Objective—To determine response rates and survival
times for cats with lymphoma treated with the University
of Wisconsin-Madison chemotherapy protocol.
Animals—38 cats with lymphoma.
Procedure—Medical records were reviewed, and
information on age, sex, breed, FeLV and FIV infection
status, anatomic form, clinical stage, and survival
time was obtained. Immunophenotyping was
Results—Mean ± SD age of the cats was 10.9 ± 4.4
years. Overall median survival time was 210 days
(interquartile range, 90 to 657 days), and overall duration
of first remission was 156 days (interquartile
range, 87 to 316 days). Age, sex, anatomic form, and
clinical stage were not significantly associated with
duration of first remission or survival time. Eighteen
of the 38 (47%) cats had complete remission, 14
(37%) had partial remission, and 6 (16%) had no
response. Duration of first remission was significantly
longer for cats with complete remission (654 days)
than for cats with partial remission (114 days). Median
survival time for cats with complete remission (654
days) was significantly longer than median survival
time for cats with partial remission (122 days) and for
cats with no response (11 days).
Conclusions and Clinical Relevance—Results suggested
that a high percentage of cats with lymphoma
will respond to treatment with the University of
Wisconsin-Madison chemotherapy protocol. Age,
sex, anatomic form, and clinical stage were not significantly
associated with duration of first response or
survival time, but initial response to treatment was.
(J Am Vet Med Assoc 2005;227:1118–1122)
To characterize injuries and describe medical management and clinical outcomes of goats, sheep, and pigs treated at a veterinary medical teaching hospital for burn injuries sustained during wildfires.
Goats (n = 9), sheep (12), and pigs (7) that sustained burn injuries from wildfires.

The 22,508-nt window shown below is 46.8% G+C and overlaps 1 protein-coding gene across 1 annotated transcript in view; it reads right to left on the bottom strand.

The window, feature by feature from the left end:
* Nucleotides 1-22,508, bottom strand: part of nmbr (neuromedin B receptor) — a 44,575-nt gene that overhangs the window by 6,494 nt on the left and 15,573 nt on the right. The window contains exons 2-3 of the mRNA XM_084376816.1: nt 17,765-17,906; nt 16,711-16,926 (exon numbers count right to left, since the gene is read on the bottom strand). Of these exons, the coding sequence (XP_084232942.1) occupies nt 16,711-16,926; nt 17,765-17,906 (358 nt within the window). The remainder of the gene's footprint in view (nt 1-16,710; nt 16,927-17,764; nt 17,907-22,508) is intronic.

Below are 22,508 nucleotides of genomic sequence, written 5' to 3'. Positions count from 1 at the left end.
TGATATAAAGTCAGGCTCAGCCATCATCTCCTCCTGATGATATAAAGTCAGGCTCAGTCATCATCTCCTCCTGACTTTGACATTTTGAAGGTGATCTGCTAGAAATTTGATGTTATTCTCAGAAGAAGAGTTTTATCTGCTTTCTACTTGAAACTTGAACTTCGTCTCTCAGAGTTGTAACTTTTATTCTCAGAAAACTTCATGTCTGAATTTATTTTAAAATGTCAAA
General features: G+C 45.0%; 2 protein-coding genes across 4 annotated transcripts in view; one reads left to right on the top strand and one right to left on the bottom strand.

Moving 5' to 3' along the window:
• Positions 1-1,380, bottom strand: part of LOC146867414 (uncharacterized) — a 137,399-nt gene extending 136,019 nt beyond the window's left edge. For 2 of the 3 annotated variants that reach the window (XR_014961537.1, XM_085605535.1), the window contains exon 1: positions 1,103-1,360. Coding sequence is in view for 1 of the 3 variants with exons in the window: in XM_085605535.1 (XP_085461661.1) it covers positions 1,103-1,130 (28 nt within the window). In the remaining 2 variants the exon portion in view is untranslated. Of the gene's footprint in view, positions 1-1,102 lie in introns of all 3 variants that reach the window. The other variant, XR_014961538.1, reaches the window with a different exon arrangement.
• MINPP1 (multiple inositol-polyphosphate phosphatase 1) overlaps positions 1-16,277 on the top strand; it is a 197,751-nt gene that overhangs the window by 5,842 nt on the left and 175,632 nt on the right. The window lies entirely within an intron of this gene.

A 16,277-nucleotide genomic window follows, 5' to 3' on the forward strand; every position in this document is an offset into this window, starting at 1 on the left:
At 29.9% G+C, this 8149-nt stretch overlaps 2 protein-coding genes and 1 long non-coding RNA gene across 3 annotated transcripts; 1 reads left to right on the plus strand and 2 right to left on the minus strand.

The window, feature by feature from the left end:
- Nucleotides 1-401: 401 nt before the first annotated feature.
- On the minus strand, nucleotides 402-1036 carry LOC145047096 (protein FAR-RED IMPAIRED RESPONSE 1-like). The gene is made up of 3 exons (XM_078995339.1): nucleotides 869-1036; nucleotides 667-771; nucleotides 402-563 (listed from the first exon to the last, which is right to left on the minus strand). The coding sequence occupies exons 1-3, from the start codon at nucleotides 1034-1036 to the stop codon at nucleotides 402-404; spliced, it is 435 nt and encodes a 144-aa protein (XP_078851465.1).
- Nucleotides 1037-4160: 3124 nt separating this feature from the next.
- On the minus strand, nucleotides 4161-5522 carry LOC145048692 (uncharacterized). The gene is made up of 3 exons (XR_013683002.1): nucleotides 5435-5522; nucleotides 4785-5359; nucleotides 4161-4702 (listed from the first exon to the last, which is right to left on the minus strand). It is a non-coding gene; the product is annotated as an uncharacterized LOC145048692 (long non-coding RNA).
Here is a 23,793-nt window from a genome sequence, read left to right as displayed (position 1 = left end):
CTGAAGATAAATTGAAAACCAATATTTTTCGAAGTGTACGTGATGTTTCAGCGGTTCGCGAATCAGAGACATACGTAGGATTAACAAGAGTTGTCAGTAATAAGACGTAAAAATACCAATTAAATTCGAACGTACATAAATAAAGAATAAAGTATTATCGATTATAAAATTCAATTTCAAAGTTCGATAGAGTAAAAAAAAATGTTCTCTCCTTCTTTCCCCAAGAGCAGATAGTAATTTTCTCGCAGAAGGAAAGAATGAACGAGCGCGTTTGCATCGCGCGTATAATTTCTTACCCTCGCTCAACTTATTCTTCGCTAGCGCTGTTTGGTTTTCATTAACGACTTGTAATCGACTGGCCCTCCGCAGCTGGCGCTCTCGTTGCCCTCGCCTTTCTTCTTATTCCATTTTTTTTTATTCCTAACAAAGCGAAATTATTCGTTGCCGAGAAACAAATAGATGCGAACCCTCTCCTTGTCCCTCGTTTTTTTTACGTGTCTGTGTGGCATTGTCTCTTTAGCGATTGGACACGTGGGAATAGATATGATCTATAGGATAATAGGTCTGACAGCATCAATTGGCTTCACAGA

Medical records were searched to identify goats, sheep, and pigs that had burn injuries associated with California wildfires in 2006, 2015, and 2018. Data regarding signalment, physical examination findings, treatments, clinical outcomes, time to discharge from the hospital, and reasons for death or euthanasia were recorded.
The eyes, ears, nose, mouth, hooves, perineum, and ventral aspect of the abdomen were most commonly affected in both goats and sheep. In pigs, the ventral aspect of the abdomen, distal limb extremities, ears, and tail were most commonly affected. The median (range) time to discharge from the hospital for goats and pigs was 11 (3 to 90) and 85.5 (54 to 117) days, respectively. One of 9 goats, 12 of 12 sheep, and 5 of 7 pigs died or were euthanized. Laminitis and devitalization of distal limb extremities were common complications (13/28 animals) and a common reason for considering euthanasia in sheep and pigs.
CONCLUSIONS AND CLINICAL RELEVANCE
Burn injuries in small ruminants and pigs required prolonged treatment in some cases. Results suggested prognosis for survival may be more guarded for sheep and pigs with burn injuries than for goats; however, further research is needed to confirm these findings.